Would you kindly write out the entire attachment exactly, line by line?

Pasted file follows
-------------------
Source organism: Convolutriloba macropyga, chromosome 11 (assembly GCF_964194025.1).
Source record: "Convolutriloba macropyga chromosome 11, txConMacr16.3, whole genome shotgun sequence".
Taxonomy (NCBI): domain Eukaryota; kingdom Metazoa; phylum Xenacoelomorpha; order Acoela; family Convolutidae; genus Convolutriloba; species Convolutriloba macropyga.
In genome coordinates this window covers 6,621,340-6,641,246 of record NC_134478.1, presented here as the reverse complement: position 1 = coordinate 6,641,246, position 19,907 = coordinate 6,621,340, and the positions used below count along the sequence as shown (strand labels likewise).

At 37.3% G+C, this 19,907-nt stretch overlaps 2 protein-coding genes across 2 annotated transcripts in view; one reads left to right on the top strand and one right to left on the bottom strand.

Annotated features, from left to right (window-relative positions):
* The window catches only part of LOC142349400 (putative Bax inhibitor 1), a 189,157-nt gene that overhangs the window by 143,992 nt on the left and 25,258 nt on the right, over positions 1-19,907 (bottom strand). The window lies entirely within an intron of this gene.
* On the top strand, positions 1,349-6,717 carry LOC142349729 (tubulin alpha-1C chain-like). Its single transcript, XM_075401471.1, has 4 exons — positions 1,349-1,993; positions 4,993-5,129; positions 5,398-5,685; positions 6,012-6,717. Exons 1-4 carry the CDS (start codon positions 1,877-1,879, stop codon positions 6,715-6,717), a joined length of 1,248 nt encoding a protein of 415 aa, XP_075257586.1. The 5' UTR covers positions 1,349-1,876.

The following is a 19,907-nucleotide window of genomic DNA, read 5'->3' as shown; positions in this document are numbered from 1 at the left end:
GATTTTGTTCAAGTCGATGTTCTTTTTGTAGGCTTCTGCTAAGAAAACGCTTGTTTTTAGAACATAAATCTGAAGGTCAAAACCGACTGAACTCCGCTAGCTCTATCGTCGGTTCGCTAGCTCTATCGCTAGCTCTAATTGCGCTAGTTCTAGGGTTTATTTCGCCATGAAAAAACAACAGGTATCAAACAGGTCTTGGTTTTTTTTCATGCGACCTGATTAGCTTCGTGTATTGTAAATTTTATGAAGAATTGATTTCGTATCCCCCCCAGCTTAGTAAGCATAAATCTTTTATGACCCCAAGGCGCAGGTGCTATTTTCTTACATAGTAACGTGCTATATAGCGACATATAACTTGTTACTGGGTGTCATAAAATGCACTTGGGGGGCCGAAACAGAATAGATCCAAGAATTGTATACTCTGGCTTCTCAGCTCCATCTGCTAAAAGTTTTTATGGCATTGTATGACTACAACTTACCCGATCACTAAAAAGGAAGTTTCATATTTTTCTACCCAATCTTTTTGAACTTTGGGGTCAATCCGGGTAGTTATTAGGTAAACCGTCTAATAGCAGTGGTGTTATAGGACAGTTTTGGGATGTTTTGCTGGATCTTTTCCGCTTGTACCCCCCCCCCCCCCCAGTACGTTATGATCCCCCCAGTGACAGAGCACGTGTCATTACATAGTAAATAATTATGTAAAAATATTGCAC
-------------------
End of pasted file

Source organism: Convolutriloba macropyga, chromosome 11 (assembly GCF_964194025.1).
Source record: "Convolutriloba macropyga chromosome 11, txConMacr16.3, whole genome shotgun sequence".
Taxonomy (NCBI): domain Eukaryota; kingdom Metazoa; phylum Xenacoelomorpha; order Acoela; family Convolutidae; genus Convolutriloba; species Convolutriloba macropyga.
In genome coordinates this window covers 6,621,340-6,641,246 of record NC_134478.1, presented here as the reverse complement: position 1 = coordinate 6,641,246, position 19,907 = coordinate 6,621,340, and the positions used below count along the sequence as shown (strand labels likewise).

At 37.3% G+C, this 19,907-nt stretch overlaps 2 protein-coding genes across 2 annotated transcripts in view; one reads left to right on the top strand and one right to left on the bottom strand.

Annotated features, from left to right (window-relative positions):
* The window catches only part of LOC142349400 (putative Bax inhibitor 1), a 189,157-nt gene that overhangs the window by 143,992 nt on the left and 25,258 nt on the right, over positions 1-19,907 (bottom strand). The window lies entirely within an intron of this gene.
* On the top strand, positions 1,349-6,717 carry LOC142349729 (tubulin alpha-1C chain-like). Its single transcript, XM_075401471.1, has 4 exons — positions 1,349-1,993; positions 4,993-5,129; positions 5,398-5,685; positions 6,012-6,717. Exons 1-4 carry the CDS (start codon positions 1,877-1,879, stop codon positions 6,715-6,717), a joined length of 1,248 nt encoding a protein of 415 aa, XP_075257586.1. The 5' UTR covers positions 1,349-1,876.

The following is a 19,907-nucleotide window of genomic DNA, read 5'->3' as shown; positions in this document are numbered from 1 at the left end:
GATTTTGTTCAAGTCGATGTTCTTTTTGTAGGCTTCTGCTAAGAAAACGCTTGTTTTTAGAACATAAATCTGAAGGTCAAAACCGACTGAACTCCGCTAGCTCTATCGTCGGTTCGCTAGCTCTATCGCTAGCTCTAATTGCGCTAGTTCTAGGGTTTATTTCGCCATGAAAAAACAACAGGTATCAAACAGGTCTTGGTTTTTTTTCATGCGACCTGATTAGCTTCGTGTATTGTAAATTTTATGAAGAATTGATTTCGTATCCCCCCCAGCTTAGTAAGCATAAATCTTTTATGACCCCAAGGCGCAGGTGCTATTTTCTTACATAGTAACGTGCTATATAGCGACATATAACTTGTTACTGGGTGTCATAAAATGCACTTGGGGGGCCGAAACAGAATAGATCCAAGAATTGTATACTCTGGCTTCTCAGCTCCATCTGCTAAAAGTTTTTATGGCATTGTATGACTACAACTTACCCGATCACTAAAAAGGAAGTTTCATATTTTTCTACCCAATCTTTTTGAACTTTGGGGTCAATCCGGGTAGTTATTAGGTAAACCGTCTAATAGCAGTGGTGTTATAGGACAGTTTTGGGATGTTTTGCTGGATCTTTTCCGCTTGTACCCCCCCCCCCCCCCAGTACGTTATGATCCCCCCAGTGACAGAGCACGTGTCATTACATAGTAAATAATTATGTAAAAATATTGCAC